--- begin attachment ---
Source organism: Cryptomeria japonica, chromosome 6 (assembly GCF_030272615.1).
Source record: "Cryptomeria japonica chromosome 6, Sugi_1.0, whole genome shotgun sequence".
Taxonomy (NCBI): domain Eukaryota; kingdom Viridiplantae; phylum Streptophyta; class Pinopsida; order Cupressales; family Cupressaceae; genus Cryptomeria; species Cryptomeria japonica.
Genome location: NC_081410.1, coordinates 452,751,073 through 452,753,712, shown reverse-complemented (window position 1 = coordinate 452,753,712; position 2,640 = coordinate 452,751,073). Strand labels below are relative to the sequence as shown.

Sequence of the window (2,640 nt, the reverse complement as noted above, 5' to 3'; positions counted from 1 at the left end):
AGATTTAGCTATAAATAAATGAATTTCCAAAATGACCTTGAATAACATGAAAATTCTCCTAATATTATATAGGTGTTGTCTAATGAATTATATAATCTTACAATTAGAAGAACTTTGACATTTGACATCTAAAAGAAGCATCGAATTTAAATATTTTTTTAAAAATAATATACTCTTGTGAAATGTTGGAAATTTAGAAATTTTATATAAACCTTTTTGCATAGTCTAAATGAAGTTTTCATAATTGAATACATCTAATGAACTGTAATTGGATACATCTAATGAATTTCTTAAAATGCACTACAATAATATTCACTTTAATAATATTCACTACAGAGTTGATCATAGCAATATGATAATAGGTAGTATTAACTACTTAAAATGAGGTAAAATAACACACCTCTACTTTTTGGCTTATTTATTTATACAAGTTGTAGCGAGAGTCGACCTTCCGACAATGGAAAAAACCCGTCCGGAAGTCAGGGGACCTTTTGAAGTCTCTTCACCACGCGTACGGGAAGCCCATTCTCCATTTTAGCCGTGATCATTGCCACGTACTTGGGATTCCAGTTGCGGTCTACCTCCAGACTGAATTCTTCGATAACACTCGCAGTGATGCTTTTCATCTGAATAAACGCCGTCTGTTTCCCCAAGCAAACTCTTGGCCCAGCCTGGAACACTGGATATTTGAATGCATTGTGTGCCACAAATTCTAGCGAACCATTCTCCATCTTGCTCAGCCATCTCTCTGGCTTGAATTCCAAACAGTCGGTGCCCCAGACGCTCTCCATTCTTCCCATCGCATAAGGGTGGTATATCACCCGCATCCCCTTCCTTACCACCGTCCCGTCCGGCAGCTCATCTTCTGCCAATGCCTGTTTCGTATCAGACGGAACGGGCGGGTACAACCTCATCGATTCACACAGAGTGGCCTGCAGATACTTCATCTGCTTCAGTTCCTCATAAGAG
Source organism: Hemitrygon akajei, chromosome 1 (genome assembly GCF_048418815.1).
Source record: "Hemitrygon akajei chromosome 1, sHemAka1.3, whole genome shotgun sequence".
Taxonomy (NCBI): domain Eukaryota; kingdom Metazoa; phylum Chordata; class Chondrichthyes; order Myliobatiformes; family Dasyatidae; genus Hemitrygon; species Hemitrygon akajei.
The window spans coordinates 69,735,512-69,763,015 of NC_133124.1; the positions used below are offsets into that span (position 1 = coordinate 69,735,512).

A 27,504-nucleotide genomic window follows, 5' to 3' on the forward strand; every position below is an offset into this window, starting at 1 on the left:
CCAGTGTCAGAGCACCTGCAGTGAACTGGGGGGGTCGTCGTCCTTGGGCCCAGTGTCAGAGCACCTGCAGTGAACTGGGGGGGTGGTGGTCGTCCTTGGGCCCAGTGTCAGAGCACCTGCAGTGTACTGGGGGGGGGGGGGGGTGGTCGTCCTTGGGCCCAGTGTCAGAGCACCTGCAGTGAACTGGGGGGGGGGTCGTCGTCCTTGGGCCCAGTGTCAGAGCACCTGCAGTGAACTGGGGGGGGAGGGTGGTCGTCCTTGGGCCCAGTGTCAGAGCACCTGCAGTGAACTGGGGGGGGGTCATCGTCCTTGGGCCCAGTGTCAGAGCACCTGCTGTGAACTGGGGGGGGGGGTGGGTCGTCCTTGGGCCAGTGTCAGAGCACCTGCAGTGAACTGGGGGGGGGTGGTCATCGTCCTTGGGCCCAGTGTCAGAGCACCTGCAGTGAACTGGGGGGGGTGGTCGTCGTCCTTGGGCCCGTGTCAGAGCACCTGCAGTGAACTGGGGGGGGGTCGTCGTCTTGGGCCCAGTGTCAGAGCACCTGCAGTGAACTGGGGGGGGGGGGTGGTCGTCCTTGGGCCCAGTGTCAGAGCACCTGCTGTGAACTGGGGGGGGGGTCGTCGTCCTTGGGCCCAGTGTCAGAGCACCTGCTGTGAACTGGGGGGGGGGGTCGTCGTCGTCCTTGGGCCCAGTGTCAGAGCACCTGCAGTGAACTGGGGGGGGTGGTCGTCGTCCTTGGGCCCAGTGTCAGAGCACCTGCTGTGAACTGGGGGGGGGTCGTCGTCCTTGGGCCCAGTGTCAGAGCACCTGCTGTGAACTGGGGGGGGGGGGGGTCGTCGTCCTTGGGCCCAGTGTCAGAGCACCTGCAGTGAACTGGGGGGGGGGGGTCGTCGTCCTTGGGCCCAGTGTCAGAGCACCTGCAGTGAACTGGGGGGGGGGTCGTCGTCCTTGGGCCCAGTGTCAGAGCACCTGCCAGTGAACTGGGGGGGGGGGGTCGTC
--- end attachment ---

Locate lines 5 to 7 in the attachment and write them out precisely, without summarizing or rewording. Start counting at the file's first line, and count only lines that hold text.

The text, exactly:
Sequence of the window (2,640 nt, the reverse complement as noted above, 5' to 3'; positions counted from 1 at the left end):
AGATTTAGCTATAAATAAATGAATTTCCAAAATGACCTTGAATAACATGAAAATTCTCCTAATATTATATAGGTGTTGTCTAATGAATTATATAATCTTACAATTAGAAGAACTTTGACATTTGACATCTAAAAGAAGCATCGAATTTAAATATTTTTTTAAAAATAATATACTCTTGTGAAATGTTGGAAATTTAGAAATTTTATATAAACCTTTTTGCATAGTCTAAATGAAGTTTTCATAATTGAATACATCTAATGAACTGTAATTGGATACATCTAATGAATTTCTTAAAATGCACTACAATAATATTCACTTTAATAATATTCACTACAGAGTTGATCATAGCAATATGATAATAGGTAGTATTAACTACTTAAAATGAGGTAAAATAACACACCTCTACTTTTTGGCTTATTTATTTATACAAGTTGTAGCGAGAGTCGACCTTCCGACAATGGAAAAAACCCGTCCGGAAGTCAGGGGACCTTTTGAAGTCTCTTCACCACGCGTACGGGAAGCCCATTCTCCATTTTAGCCGTGATCATTGCCACGTACTTGGGATTCCAGTTGCGGTCTACCTCCAGACTGAATTCTTCGATAACACTCGCAGTGATGCTTTTCATCTGAATAAACGCCGTCTGTTTCCCCAAGCAAACTCTTGGCCCAGCCTGGAACACTGGATATTTGAATGCATTGTGTGCCACAAATTCTAGCGAACCATTCTCCATCTTGCTCAGCCATCTCTCTGGCTTGAATTCCAAACAGTCGGTGCCCCAGACGCTCTCCATTCTTCCCATCGCATAAGGGTGGTATATCACCCGCATCCCCTTCCTTACCACCGTCCCGTCCGGCAGCTCATCTTCTGCCAATGCCTGTTTCGTATCAGACGGAACGGGCGGGTACAACCTCATCGATTCACACAGAGTGGCCTGCAGATACTTCATCTGCTTCAGTTCCTCATAAGAG
Source organism: Hemitrygon akajei, chromosome 1 (genome assembly GCF_048418815.1).